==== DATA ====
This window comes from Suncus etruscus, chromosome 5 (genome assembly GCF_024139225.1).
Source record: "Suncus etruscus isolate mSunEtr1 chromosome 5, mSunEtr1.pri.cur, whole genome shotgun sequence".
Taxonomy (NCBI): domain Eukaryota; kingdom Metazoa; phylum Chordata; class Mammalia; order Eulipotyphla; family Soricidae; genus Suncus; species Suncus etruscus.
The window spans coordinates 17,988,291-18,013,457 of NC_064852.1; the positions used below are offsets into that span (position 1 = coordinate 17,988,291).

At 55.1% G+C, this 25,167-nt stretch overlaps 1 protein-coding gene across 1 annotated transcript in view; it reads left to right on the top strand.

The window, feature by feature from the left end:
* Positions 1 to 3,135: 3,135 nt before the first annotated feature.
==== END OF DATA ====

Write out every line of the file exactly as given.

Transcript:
This window comes from Suncus etruscus, chromosome 5 (genome assembly GCF_024139225.1).
Source record: "Suncus etruscus isolate mSunEtr1 chromosome 5, mSunEtr1.pri.cur, whole genome shotgun sequence".
Taxonomy (NCBI): domain Eukaryota; kingdom Metazoa; phylum Chordata; class Mammalia; order Eulipotyphla; family Soricidae; genus Suncus; species Suncus etruscus.
The window spans coordinates 17,988,291-18,013,457 of NC_064852.1; the positions used below are offsets into that span (position 1 = coordinate 17,988,291).

At 55.1% G+C, this 25,167-nt stretch overlaps 1 protein-coding gene across 1 annotated transcript in view; it reads left to right on the top strand.

The window, feature by feature from the left end:
* Positions 1 to 3,135: 3,135 nt before the first annotated feature.